Law Students, Lawyers, and Risk Aversion

Risk

 

A Quora reader recently asked whether law students and lawyers tend to be risk averse. Based on my experience, I'd answer with a confident "yes." I wouldn’t say lawyers are as risk averse as an insurance underwriter, for instance, but they tend to be risk averse nonetheless. The risk aversion seems to come from (1) the individuals themselves and (2) the nature of law school and the legal profession.

Individuals

For as much uncertainty there is about law school and the legal profession, I’d argue that many aspiring law students attend law school partly due to risk aversion. As political science majors, for example, they may have thought of law school as a solid backup plan if they couldn’t find a satisfying job after graduation. They’re frequently told by their friends and family that “you can do anything with a law degree.” It seems like a safe, rational decision to obtain a graduate degree in a field that is not going away anytime soon.

However, as many recent graduates have discovered, law school isn’t necessarily a safe investment. It can be difficult to obtain a job as a practicing lawyer, especially for students with poor grades from less prestigious law schools. Surprisingly, it can be just as difficult to find a job in another industry. This can be due to a number of factors, including three years of lost work experience or the fact that employers may expect you to demand higher compensation because you hold a J.D. I’m not saying that these justifications are inherently correct, but they are potential reasons for employers to pass over your application.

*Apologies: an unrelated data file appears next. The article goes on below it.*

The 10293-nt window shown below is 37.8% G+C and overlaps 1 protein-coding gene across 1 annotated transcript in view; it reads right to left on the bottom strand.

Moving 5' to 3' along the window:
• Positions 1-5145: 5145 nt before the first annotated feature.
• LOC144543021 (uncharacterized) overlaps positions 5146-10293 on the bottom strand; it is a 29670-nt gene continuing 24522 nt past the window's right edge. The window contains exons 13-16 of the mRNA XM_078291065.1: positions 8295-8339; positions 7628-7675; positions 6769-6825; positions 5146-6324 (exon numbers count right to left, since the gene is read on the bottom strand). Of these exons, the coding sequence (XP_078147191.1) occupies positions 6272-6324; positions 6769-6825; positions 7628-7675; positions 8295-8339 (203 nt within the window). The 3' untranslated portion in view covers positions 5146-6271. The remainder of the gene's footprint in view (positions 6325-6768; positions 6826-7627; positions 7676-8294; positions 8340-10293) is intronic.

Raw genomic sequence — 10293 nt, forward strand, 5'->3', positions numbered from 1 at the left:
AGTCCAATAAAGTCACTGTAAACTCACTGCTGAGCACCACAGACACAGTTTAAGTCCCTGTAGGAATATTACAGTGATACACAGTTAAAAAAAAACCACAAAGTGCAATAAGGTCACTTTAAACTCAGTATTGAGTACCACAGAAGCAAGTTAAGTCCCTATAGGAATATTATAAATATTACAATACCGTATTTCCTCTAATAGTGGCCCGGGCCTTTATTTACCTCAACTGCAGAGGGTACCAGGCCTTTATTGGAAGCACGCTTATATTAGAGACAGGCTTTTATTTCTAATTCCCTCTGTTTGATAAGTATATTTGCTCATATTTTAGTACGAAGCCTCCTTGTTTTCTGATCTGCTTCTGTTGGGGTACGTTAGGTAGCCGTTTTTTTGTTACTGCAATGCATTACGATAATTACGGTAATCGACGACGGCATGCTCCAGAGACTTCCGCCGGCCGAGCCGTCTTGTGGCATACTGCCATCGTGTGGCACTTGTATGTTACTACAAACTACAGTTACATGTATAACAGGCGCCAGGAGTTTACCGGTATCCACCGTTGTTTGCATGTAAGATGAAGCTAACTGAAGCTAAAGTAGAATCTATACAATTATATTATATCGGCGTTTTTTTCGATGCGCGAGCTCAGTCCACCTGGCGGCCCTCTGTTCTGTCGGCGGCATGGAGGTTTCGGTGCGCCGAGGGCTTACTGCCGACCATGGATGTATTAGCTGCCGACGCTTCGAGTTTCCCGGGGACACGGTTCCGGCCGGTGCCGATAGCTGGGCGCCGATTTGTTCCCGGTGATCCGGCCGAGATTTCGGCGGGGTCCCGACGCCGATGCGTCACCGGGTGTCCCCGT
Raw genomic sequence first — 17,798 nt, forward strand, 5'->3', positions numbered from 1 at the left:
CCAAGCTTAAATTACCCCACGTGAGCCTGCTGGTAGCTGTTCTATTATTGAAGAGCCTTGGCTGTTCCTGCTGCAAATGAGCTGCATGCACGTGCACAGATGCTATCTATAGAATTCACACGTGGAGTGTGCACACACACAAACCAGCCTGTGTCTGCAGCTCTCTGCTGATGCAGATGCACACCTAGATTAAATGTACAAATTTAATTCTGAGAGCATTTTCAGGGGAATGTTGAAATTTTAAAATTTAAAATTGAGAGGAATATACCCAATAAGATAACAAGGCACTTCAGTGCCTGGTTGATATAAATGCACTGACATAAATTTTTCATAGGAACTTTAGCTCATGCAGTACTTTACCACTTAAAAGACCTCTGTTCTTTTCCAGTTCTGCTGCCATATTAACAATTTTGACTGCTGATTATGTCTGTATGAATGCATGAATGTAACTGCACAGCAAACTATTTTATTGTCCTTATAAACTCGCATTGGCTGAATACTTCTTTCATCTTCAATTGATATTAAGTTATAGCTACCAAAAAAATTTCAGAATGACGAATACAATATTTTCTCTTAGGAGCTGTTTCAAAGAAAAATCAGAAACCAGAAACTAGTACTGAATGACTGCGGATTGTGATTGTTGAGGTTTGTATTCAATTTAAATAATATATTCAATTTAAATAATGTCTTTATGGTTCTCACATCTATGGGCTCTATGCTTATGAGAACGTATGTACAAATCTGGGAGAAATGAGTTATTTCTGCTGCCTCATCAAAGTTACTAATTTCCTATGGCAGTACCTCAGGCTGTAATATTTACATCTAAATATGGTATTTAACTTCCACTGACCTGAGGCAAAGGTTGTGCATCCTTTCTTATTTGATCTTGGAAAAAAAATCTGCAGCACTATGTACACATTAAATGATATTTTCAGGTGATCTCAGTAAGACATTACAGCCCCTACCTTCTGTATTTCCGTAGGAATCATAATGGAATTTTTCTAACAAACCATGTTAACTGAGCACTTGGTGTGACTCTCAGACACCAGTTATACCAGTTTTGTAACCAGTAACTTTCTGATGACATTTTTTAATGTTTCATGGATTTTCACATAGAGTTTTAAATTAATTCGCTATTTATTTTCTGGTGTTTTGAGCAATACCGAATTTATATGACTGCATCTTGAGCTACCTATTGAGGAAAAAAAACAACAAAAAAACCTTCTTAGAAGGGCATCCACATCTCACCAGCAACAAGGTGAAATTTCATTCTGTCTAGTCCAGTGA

So the reality is that while attending law school is not a guarantee of “success,” many prospective law students (1) ignore this fact or (2) think that they are the exception to this trend. They think they’re making a safe investment, but the decision is riskier than they think. Nevertheless, I think that their decision is somewhat based on risk aversion.

Law School and Professional Practice

Besides the individuals themselves who are already risk averse, law school and the legal profession tend to make lawyers even more risk averse. In law school, you read case law where the worst case scenarios actually came to life, whether it is death, bankruptcy, or missing limbs. You see the same sort of fact patterns as a litigator. Contracts are drafted to protect parties from any malfeasance or nonfeasance, yet I’d see that malfeasance or nonfeasance in my cases. This is why lawsuits occur in the first place.

After seeing these worst case scenarios come to life, it’s easier to become even more risk averse. This feeling isn’t unique to litigators, as transactional attorneys face similar tendencies in their work. Ultimately, it’s not inevitable that you’ll become more risk averse, but law school and the practice of law make it very easy to adopt this mentality.